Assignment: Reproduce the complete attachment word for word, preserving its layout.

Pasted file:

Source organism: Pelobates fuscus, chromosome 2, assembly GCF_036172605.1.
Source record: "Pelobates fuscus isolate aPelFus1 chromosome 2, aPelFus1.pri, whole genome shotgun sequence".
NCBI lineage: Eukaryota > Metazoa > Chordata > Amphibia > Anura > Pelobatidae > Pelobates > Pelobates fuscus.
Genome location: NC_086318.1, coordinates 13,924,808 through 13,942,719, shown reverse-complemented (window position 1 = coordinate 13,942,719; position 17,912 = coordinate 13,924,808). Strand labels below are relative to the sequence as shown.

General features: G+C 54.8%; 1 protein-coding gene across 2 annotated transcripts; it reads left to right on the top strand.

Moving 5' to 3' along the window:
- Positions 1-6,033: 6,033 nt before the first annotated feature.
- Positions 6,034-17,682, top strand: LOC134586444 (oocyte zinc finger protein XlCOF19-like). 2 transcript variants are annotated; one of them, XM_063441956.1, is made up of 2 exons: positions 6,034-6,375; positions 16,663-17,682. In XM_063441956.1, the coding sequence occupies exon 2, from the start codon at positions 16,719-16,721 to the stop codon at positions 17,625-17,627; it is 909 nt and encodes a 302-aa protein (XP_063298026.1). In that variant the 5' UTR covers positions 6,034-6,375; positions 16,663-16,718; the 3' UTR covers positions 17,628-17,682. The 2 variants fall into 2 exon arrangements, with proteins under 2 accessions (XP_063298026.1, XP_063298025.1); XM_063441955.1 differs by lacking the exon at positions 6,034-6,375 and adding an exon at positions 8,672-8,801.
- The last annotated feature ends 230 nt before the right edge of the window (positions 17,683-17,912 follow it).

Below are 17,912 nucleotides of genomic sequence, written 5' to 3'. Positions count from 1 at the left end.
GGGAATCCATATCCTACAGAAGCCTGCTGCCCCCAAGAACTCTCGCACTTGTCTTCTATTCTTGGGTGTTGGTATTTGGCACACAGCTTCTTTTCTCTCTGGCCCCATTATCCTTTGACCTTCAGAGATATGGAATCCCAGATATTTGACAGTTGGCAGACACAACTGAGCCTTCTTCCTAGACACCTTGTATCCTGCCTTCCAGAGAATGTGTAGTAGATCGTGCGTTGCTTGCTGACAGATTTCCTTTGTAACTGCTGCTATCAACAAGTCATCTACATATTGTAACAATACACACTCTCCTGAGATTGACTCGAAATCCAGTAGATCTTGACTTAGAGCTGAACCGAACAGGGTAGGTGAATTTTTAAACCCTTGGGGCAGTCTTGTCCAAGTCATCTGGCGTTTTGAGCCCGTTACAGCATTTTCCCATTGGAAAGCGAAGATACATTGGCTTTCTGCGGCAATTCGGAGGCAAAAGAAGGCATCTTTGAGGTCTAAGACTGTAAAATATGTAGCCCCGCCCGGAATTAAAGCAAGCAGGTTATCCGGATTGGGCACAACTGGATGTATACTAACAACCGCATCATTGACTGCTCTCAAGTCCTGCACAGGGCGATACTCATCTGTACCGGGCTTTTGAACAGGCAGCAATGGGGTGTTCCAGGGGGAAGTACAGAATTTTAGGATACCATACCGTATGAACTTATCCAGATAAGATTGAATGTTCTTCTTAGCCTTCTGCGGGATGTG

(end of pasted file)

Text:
Source organism: Pelobates fuscus, chromosome 2, assembly GCF_036172605.1.
Source record: "Pelobates fuscus isolate aPelFus1 chromosome 2, aPelFus1.pri, whole genome shotgun sequence".
NCBI lineage: Eukaryota > Metazoa > Chordata > Amphibia > Anura > Pelobatidae > Pelobates > Pelobates fuscus.
Genome location: NC_086318.1, coordinates 13,924,808 through 13,942,719, shown reverse-complemented (window position 1 = coordinate 13,942,719; position 17,912 = coordinate 13,924,808). Strand labels below are relative to the sequence as shown.

General features: G+C 54.8%; 1 protein-coding gene across 2 annotated transcripts; it reads left to right on the top strand.

Moving 5' to 3' along the window:
- Positions 1-6,033: 6,033 nt before the first annotated feature.
- Positions 6,034-17,682, top strand: LOC134586444 (oocyte zinc finger protein XlCOF19-like). 2 transcript variants are annotated; one of them, XM_063441956.1, is made up of 2 exons: positions 6,034-6,375; positions 16,663-17,682. In XM_063441956.1, the coding sequence occupies exon 2, from the start codon at positions 16,719-16,721 to the stop codon at positions 17,625-17,627; it is 909 nt and encodes a 302-aa protein (XP_063298026.1). In that variant the 5' UTR covers positions 6,034-6,375; positions 16,663-16,718; the 3' UTR covers positions 17,628-17,682. The 2 variants fall into 2 exon arrangements, with proteins under 2 accessions (XP_063298026.1, XP_063298025.1); XM_063441955.1 differs by lacking the exon at positions 6,034-6,375 and adding an exon at positions 8,672-8,801.
- The last annotated feature ends 230 nt before the right edge of the window (positions 17,683-17,912 follow it).

Below are 17,912 nucleotides of genomic sequence, written 5' to 3'. Positions count from 1 at the left end.
GGGAATCCATATCCTACAGAAGCCTGCTGCCCCCAAGAACTCTCGCACTTGTCTTCTATTCTTGGGTGTTGGTATTTGGCACACAGCTTCTTTTCTCTCTGGCCCCATTATCCTTTGACCTTCAGAGATATGGAATCCCAGATATTTGACAGTTGGCAGACACAACTGAGCCTTCTTCCTAGACACCTTGTATCCTGCCTTCCAGAGAATGTGTAGTAGATCGTGCGTTGCTTGCTGACAGATTTCCTTTGTAACTGCTGCTATCAACAAGTCATCTACATATTGTAACAATACACACTCTCCTGAGATTGACTCGAAATCCAGTAGATCTTGACTTAGAGCTGAACCGAACAGGGTAGGTGAATTTTTAAACCCTTGGGGCAGTCTTGTCCAAGTCATCTGGCGTTTTGAGCCCGTTACAGCATTTTCCCATTGGAAAGCGAAGATACATTGGCTTTCTGCGGCAATTCGGAGGCAAAAGAAGGCATCTTTGAGGTCTAAGACTGTAAAATATGTAGCCCCGCCCGGAATTAAAGCAAGCAGGTTATCCGGATTGGGCACAACTGGATGTATACTAACAACCGCATCATTGACTGCTCTCAAGTCCTGCACAGGGCGATACTCATCTGTACCGGGCTTTTGAACAGGCAGCAATGGGGTGTTCCAGGGGGAAGTACAGAATTTTAGGATACCATACCGTATGAACTTATCCAGATAAGATTGAATGTTCTTCTTAGCCTTCTGCGGGATGTG